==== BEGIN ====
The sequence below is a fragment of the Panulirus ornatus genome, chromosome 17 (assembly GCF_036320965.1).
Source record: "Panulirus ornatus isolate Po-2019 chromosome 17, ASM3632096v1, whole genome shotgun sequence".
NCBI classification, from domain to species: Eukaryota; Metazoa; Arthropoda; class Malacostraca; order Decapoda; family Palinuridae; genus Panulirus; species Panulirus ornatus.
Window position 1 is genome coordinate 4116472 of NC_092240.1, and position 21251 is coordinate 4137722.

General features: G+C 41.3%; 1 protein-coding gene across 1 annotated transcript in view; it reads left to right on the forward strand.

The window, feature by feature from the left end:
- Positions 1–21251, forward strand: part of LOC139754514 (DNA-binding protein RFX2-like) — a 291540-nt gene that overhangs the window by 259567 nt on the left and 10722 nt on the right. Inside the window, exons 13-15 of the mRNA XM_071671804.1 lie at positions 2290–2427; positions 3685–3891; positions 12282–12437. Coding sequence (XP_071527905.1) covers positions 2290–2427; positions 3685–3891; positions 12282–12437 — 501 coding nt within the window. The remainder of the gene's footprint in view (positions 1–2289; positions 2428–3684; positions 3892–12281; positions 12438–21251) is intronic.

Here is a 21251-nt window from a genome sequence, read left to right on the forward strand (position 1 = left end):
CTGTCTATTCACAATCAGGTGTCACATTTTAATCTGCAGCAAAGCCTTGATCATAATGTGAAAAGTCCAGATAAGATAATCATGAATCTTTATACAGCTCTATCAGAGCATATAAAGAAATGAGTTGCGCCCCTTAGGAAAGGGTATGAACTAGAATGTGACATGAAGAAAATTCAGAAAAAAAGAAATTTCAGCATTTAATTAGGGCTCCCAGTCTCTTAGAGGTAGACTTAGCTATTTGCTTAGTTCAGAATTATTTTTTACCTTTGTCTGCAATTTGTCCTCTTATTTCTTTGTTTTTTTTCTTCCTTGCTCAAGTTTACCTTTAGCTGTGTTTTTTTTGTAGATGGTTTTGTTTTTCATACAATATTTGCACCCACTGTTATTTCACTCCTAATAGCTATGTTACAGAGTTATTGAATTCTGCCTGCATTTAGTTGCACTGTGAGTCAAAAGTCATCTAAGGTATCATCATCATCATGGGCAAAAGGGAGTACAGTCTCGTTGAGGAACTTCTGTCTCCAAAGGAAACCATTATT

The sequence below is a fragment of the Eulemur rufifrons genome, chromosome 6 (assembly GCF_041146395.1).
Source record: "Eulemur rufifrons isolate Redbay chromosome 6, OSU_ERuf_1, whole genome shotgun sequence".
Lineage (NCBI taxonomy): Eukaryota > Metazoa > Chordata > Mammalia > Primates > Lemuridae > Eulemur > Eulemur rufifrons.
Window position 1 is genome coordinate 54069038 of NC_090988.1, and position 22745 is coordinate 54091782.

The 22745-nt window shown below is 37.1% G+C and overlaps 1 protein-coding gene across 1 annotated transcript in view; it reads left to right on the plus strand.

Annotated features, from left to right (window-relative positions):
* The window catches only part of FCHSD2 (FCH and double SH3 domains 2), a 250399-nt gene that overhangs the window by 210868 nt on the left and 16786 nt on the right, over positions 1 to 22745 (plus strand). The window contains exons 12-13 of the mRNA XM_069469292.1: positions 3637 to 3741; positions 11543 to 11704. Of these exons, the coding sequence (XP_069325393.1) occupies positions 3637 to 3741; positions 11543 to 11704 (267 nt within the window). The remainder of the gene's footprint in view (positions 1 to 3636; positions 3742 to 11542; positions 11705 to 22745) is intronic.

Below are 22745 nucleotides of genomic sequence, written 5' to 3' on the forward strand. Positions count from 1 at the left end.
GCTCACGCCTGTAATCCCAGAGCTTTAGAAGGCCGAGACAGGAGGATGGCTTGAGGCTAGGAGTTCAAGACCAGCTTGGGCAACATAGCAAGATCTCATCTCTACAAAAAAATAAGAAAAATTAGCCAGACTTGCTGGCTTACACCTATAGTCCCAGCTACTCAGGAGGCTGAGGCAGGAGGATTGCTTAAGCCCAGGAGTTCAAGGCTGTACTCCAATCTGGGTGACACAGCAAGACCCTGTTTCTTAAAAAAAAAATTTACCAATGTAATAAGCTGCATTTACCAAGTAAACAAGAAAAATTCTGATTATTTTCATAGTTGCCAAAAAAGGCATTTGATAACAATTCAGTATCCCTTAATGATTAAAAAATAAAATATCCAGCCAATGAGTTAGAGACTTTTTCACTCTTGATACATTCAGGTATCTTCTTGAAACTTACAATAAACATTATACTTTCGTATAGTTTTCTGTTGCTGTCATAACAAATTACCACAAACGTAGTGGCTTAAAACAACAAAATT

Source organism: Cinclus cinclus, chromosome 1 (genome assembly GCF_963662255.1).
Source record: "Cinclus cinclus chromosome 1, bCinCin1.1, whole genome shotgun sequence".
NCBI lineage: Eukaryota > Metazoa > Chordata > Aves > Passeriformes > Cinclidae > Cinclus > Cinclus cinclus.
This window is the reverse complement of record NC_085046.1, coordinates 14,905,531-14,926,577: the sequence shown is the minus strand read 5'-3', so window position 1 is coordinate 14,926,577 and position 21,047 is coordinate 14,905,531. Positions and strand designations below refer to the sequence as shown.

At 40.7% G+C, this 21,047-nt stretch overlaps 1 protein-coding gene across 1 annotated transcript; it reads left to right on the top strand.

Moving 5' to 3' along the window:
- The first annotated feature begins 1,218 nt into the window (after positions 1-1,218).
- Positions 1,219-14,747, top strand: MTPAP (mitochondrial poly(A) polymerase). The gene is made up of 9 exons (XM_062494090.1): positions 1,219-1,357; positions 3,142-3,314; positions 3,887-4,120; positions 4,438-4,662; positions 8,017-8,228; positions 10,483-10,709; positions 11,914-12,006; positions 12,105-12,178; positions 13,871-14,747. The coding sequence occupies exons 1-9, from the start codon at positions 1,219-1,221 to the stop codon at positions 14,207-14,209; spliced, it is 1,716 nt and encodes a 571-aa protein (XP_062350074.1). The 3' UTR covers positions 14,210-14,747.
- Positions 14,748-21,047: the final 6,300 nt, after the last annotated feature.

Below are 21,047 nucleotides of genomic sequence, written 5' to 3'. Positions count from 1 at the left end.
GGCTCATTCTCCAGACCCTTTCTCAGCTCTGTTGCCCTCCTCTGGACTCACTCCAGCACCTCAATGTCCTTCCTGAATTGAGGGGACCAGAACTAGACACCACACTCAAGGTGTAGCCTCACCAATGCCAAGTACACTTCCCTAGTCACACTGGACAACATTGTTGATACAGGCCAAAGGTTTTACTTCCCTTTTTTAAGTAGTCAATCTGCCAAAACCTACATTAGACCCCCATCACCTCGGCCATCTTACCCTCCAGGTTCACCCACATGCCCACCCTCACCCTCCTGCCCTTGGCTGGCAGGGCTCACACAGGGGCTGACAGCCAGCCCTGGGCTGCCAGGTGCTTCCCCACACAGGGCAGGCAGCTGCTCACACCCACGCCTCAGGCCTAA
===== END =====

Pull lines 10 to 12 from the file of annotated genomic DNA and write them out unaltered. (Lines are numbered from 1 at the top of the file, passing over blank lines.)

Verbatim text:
The sequence below is a fragment of the Eulemur rufifrons genome, chromosome 6 (assembly GCF_041146395.1).
Source record: "Eulemur rufifrons isolate Redbay chromosome 6, OSU_ERuf_1, whole genome shotgun sequence".
Lineage (NCBI taxonomy): Eukaryota > Metazoa > Chordata > Mammalia > Primates > Lemuridae > Eulemur > Eulemur rufifrons.